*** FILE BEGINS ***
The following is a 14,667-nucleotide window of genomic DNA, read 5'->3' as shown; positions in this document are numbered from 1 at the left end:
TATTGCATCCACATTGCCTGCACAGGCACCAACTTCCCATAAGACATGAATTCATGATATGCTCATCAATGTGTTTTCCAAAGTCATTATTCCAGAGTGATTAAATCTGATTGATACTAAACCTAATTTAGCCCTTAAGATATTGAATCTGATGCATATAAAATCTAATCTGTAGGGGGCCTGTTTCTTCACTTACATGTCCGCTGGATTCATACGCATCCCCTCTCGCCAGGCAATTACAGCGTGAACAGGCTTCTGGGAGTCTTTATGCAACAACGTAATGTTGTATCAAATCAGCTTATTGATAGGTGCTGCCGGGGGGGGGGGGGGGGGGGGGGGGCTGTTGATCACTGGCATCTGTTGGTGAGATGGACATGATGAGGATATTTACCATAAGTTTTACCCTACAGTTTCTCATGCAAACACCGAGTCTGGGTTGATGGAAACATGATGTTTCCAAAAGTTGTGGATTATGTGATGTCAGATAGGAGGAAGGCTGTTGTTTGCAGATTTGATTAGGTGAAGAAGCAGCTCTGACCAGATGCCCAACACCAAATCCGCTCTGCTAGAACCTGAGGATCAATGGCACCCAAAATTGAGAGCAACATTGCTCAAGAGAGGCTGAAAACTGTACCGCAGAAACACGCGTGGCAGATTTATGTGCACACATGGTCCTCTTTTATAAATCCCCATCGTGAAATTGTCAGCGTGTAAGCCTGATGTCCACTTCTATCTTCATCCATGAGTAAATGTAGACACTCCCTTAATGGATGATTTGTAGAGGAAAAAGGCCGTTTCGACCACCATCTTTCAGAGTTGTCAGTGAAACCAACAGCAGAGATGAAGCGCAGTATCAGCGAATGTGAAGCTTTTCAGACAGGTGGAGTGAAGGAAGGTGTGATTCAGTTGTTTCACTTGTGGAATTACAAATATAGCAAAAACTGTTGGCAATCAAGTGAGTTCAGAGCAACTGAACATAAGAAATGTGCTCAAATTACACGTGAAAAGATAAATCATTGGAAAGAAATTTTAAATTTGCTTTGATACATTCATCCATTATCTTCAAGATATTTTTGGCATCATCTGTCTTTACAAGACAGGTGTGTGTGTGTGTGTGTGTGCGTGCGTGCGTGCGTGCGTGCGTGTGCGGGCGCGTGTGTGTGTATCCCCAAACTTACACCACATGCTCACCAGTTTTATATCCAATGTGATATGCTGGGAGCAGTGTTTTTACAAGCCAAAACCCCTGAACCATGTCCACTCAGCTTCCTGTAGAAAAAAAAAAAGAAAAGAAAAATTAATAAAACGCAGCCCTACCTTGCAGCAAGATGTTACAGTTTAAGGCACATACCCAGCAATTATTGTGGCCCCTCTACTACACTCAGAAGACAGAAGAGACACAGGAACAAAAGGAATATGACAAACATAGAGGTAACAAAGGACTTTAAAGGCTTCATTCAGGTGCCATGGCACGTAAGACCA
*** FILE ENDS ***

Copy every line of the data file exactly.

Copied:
The following is a 14,667-nucleotide window of genomic DNA, read 5'->3' as shown; positions in this document are numbered from 1 at the left end:
TATTGCATCCACATTGCCTGCACAGGCACCAACTTCCCATAAGACATGAATTCATGATATGCTCATCAATGTGTTTTCCAAAGTCATTATTCCAGAGTGATTAAATCTGATTGATACTAAACCTAATTTAGCCCTTAAGATATTGAATCTGATGCATATAAAATCTAATCTGTAGGGGGCCTGTTTCTTCACTTACATGTCCGCTGGATTCATACGCATCCCCTCTCGCCAGGCAATTACAGCGTGAACAGGCTTCTGGGAGTCTTTATGCAACAACGTAATGTTGTATCAAATCAGCTTATTGATAGGTGCTGCCGGGGGGGGGGGGGGGGGGGGGGGGCTGTTGATCACTGGCATCTGTTGGTGAGATGGACATGATGAGGATATTTACCATAAGTTTTACCCTACAGTTTCTCATGCAAACACCGAGTCTGGGTTGATGGAAACATGATGTTTCCAAAAGTTGTGGATTATGTGATGTCAGATAGGAGGAAGGCTGTTGTTTGCAGATTTGATTAGGTGAAGAAGCAGCTCTGACCAGATGCCCAACACCAAATCCGCTCTGCTAGAACCTGAGGATCAATGGCACCCAAAATTGAGAGCAACATTGCTCAAGAGAGGCTGAAAACTGTACCGCAGAAACACGCGTGGCAGATTTATGTGCACACATGGTCCTCTTTTATAAATCCCCATCGTGAAATTGTCAGCGTGTAAGCCTGATGTCCACTTCTATCTTCATCCATGAGTAAATGTAGACACTCCCTTAATGGATGATTTGTAGAGGAAAAAGGCCGTTTCGACCACCATCTTTCAGAGTTGTCAGTGAAACCAACAGCAGAGATGAAGCGCAGTATCAGCGAATGTGAAGCTTTTCAGACAGGTGGAGTGAAGGAAGGTGTGATTCAGTTGTTTCACTTGTGGAATTACAAATATAGCAAAAACTGTTGGCAATCAAGTGAGTTCAGAGCAACTGAACATAAGAAATGTGCTCAAATTACACGTGAAAAGATAAATCATTGGAAAGAAATTTTAAATTTGCTTTGATACATTCATCCATTATCTTCAAGATATTTTTGGCATCATCTGTCTTTACAAGACAGGTGTGTGTGTGTGTGTGTGTGCGTGCGTGCGTGCGTGCGTGCGTGTGCGGGCGCGTGTGTGTGTATCCCCAAACTTACACCACATGCTCACCAGTTTTATATCCAATGTGATATGCTGGGAGCAGTGTTTTTACAAGCCAAAACCCCTGAACCATGTCCACTCAGCTTCCTGTAGAAAAAAAAAAAGAAAAGAAAAATTAATAAAACGCAGCCCTACCTTGCAGCAAGATGTTACAGTTTAAGGCACATACCCAGCAATTATTGTGGCCCCTCTACTACACTCAGAAGACAGAAGAGACACAGGAACAAAAGGAATATGACAAACATAGAGGTAACAAAGGACTTTAAAGGCTTCATTCAGGTGCCATGGCACGTAAGACCA